Recent projections for Medicare spending from the Centers for Medicare and Medicaid Services (CMS) and Congressional Budget Office (CBO) are virtually identical through 2040, and both agencies’ projections for spending have fallen dramatically in recent years. But beyond 2040, the projections diverge. CBO, for example, projects that health spending will reach 10.5 percent of GDP in 2080, a full 3.7 percentage points higher than in CMS’s baseline projections.
What explains these dramatically different projections? Simply put: different assumptions. Both agencies assume that private health spending will slow over time, reflecting the notion that households will not want to forever curtail other types of consumption in order to afford ever-greater health consumption. But CBO and CMS make very different assumptions about Medicare over the long run. CBO assumes that without changes to Medicare policy, Medicare will be unable restrain health spending growth as effectively as the private sector. Hence, CBO assumes that Medicare will grow faster than private health spending in the long run. CMS, on the other hand, assumes that the ACA’s cuts are deep enough that Medicare spending will rise slower than private health spending.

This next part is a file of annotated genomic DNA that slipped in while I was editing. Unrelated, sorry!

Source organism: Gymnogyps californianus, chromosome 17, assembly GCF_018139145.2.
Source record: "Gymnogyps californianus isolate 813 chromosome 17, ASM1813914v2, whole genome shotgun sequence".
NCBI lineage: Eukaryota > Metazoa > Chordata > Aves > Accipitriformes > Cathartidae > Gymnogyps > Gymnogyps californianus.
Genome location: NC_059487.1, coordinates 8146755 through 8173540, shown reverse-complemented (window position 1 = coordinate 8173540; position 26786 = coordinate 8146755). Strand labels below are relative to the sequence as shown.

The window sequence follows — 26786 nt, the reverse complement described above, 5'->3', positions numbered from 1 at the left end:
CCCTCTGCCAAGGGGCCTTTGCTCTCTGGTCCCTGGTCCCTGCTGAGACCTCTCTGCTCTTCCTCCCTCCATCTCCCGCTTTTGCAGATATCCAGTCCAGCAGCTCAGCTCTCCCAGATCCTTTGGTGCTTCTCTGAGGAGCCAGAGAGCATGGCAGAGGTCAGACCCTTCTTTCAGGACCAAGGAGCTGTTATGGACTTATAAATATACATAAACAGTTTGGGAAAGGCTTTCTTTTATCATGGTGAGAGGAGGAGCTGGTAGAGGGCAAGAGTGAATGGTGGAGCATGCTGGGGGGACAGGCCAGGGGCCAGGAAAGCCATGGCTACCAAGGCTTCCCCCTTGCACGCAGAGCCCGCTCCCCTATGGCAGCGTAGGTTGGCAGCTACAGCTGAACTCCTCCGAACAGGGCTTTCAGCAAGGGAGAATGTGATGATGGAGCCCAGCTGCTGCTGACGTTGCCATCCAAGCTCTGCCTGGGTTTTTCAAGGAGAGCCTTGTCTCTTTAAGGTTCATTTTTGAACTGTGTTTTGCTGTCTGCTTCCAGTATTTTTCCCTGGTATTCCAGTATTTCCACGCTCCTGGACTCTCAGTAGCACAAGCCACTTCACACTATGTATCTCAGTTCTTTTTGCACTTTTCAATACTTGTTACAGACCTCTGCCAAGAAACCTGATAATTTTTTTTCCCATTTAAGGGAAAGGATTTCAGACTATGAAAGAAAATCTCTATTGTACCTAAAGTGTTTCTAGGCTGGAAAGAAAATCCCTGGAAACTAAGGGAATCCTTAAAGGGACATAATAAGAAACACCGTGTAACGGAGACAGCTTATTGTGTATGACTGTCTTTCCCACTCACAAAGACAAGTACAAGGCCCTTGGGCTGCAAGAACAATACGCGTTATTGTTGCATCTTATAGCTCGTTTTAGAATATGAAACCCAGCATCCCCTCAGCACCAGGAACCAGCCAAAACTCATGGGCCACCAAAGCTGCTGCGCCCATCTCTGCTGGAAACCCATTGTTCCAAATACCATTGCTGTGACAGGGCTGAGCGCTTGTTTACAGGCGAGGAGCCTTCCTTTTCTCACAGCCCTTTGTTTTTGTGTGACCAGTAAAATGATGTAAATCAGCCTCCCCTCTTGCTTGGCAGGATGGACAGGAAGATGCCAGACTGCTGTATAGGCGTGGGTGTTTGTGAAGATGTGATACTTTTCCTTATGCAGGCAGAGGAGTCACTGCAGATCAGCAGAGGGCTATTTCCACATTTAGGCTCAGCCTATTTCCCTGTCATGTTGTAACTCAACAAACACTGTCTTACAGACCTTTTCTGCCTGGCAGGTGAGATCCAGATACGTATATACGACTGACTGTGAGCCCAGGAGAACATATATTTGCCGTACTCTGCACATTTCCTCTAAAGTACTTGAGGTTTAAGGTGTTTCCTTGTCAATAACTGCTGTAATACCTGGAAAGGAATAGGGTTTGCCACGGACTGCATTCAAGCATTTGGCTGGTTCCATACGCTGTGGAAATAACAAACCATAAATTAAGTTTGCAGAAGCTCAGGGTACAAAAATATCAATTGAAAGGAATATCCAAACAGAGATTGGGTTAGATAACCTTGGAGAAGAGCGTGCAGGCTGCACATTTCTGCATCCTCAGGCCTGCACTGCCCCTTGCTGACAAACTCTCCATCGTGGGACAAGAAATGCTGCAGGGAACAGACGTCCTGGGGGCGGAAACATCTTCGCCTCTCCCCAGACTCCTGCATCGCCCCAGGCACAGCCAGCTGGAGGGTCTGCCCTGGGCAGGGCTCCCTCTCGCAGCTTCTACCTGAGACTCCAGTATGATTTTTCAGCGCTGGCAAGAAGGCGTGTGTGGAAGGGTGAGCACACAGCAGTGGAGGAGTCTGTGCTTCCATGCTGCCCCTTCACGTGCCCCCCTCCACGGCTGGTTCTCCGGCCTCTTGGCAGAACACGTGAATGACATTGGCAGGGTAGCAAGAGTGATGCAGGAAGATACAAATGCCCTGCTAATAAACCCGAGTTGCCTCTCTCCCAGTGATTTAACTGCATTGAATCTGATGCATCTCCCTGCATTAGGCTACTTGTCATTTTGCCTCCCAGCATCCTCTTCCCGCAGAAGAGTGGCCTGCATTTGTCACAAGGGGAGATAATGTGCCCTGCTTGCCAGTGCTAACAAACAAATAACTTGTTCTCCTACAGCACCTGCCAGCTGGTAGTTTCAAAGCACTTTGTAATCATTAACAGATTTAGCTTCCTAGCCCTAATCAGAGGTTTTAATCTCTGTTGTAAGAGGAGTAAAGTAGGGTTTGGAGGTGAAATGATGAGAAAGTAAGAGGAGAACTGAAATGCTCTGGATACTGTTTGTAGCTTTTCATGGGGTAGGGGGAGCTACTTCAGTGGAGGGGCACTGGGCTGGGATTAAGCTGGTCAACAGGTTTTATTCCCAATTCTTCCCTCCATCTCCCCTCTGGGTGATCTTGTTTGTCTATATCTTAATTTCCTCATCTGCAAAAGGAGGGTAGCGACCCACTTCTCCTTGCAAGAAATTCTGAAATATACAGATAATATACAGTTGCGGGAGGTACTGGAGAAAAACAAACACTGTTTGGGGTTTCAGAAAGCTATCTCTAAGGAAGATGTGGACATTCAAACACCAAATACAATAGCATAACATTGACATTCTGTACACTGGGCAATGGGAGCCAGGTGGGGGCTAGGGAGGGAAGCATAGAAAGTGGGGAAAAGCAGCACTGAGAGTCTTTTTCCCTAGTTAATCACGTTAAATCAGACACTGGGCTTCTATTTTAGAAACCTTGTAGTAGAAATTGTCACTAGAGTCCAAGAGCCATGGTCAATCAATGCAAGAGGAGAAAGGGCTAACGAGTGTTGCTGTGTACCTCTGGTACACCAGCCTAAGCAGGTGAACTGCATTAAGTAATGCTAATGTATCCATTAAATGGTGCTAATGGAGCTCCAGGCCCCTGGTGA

It is impossible to know which of these projections is “better.” Health economists know that health spending can’t rise faster than GDP forever, but we know little about how much health spending will be viewed as “too much.” Thus, we have no way to pin down the trajectory of private health spending over the long run. And the idea that we can say something useful about Medicare spending vs private health spending over 75 years is fanciful at best.
It’s not that CBO and CMS are doing bad projections—it’s that it is impossible to do a meaningful 75-year projection for health spending. CBO’s recent emphasis on the 25-year outlook, and its de-emphasis on the longer-run outlook, makes a lot of sense.